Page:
“FORMAL WEAR FOR SCOTTISH COUNTRY DANCERS (continued from the last issue) The other day we received a letter from Miss Jean Milligan, in which she requested that we explain more fully the proper wearing of white silk shirts while engaged in country dancing. Miss Milligan felt that the article, in the January Newsletter, left the impression that the silk shirt may be worn at all times – regardless of climate or temperature. Such is not her feeling in this matter. It may be worn, “as a hot climate alternative, not as a de rigueur costume. ” We have also received the following letter from Society member J. C. Thompson: “Sir: I welcome Miss Milligan’s fashion note which approves Highland Dancing in the white shirt for gentle- . men. Anyone of my size and weight has “swat sair” many a time dancing in a heavy jacket. Furthermore, as the leading light of the Scottish Highland Dancing Society, her word on proper costume for dancing should be taken as final. Her other fashion notes, however, fa1 l in the class of obiter dicta. There is wide discussion on all of them, and I quote my own favorite authority, who happens to disagree on all three points. The citations are from TARTANS AND HIGHLAND DRESS by C. R. MacKinnon of Dunakin. On the dirk belt “a wide belt in black. . . leather, with an ornamented silver buckle,” he says “The dirk belt has come into its own again and is being worn all over Scotland with ordinary day dress. This is a good sign,. . .” As for tartan ties, he starts out “In recent times there has been criticism of the use of striped ties with the ki It, since, it is suggested, tartan ties are more correct.” He concludes “Many Highlanders today regard the tartan tie as a souvenir for tourists, and would not dream of owning one, but the wearer’s taste is the only guide in this matter.” On ladies’ sashes, he makes no mention of skirt length but talks of sashes under the heading of “evening wear.” His illustrations, however, show sashes with evening dresses that I am assured are currently called “ballerina length. ”
from the Newsletter of The Saint Andrew’s Society (Washington D.C. Chapter, 1966)
If you are not careful in New York, with so many things to do, you might find that you have no idea what to do next, and whether it will be vastly entertaining or a complete waste of time. New Yorkers are always witness to things that are the beginning of something BIG-they just do not always know they are part of a new movement until they wake up to read it in the papers in the morning. A good way to not make a complete fool of yourself, or miss opportunities, is to have some idea of what is going to be on the table before you go, and decide if that is where you want to be coherent. Choices, choices, choices! By all means try something new and different every week; that is WHY you chose to live in New York. Force yourself to try new things, and to meet new people, by experiencing the moda of events and entertainment, and learn enjoyably, so that you can at least hold a conversation AND your brunch cocktail! A New Yorker without a plausible reson d’etre is like CAT without Audrey Hepburn. These choreographers are sure to draw a crowd of savvy and important followers, but you will always GET IN.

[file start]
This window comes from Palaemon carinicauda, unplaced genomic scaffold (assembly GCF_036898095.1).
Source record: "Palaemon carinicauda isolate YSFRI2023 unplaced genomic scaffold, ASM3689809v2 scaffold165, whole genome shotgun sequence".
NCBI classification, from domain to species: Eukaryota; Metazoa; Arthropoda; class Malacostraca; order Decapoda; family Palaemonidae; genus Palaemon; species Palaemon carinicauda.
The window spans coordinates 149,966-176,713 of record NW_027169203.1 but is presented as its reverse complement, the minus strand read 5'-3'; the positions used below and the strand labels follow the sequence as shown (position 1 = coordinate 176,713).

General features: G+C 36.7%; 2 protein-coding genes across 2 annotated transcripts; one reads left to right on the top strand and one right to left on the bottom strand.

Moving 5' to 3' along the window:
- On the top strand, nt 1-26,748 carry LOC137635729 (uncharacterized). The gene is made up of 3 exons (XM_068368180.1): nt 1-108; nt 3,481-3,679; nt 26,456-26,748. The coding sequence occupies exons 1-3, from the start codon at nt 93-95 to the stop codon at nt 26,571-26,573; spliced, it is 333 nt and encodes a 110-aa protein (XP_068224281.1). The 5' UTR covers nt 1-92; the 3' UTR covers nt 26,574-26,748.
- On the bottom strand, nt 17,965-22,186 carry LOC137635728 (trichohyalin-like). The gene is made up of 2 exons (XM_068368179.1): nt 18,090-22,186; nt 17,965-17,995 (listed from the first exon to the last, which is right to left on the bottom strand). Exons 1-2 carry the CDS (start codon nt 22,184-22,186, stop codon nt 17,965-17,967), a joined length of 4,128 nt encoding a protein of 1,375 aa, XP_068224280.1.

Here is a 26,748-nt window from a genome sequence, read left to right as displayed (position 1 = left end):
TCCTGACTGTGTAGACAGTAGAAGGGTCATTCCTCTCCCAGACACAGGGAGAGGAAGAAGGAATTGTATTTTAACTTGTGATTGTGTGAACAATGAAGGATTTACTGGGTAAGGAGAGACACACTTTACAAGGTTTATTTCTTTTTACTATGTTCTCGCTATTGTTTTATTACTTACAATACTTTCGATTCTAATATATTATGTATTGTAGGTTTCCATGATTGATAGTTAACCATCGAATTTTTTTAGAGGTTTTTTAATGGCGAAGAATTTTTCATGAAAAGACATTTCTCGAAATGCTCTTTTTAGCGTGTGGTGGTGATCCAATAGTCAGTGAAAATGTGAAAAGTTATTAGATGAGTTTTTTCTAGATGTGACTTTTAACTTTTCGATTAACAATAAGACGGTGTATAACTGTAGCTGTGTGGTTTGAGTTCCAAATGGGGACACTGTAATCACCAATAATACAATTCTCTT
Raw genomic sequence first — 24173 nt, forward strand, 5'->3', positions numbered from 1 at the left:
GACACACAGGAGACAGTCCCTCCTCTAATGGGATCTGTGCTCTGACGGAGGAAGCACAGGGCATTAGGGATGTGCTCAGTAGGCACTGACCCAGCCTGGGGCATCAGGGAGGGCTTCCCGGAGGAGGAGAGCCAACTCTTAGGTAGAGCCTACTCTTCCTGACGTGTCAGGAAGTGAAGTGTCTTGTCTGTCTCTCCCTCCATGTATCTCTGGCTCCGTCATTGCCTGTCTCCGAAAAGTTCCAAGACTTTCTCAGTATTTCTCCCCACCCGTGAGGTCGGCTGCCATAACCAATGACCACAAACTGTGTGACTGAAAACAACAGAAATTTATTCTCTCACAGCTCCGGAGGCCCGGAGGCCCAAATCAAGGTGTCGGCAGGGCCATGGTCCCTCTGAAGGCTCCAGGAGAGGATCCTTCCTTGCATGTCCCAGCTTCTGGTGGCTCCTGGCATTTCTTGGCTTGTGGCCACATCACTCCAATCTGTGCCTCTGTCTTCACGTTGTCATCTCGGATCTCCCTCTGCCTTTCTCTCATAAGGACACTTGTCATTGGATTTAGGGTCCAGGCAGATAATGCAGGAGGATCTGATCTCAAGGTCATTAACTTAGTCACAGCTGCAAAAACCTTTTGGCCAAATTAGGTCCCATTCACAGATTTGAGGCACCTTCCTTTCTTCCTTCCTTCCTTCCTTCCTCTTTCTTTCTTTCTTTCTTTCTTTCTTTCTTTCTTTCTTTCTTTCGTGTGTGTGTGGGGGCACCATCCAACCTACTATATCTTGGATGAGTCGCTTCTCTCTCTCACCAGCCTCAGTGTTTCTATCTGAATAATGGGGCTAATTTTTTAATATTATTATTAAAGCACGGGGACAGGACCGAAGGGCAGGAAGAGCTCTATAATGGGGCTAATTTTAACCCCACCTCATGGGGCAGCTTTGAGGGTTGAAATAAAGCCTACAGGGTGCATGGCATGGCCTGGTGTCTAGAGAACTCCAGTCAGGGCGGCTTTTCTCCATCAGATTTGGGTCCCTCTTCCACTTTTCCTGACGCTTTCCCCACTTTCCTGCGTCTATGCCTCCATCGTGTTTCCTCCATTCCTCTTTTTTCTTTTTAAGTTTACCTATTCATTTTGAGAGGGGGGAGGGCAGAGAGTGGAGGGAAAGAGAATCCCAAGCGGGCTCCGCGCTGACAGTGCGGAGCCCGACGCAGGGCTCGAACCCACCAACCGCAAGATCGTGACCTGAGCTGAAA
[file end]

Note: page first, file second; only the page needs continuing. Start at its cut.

This post was requested by a few people, who wanted to know about my experiences auditioning to get into a company. So I thought I’d talk a bit about my own personal experiences, as well as explaining the process of how auditioning works.
My senior year of school, I began looking for a job. This entails mostly just searching online, finding companies or countries that interest you, and seeing when and where they have auditions and what you need to send to them in order to be considered to come there and take class. There are many websites that can help out with this, such as balletcompanies.com, pointe magazine, and network dance.
Once you’ve found places that interest you, you’ll have to send them your information in order to be considered to be invited to audition there. Usually companies ask for your CV/resume, a headshot, 2 or…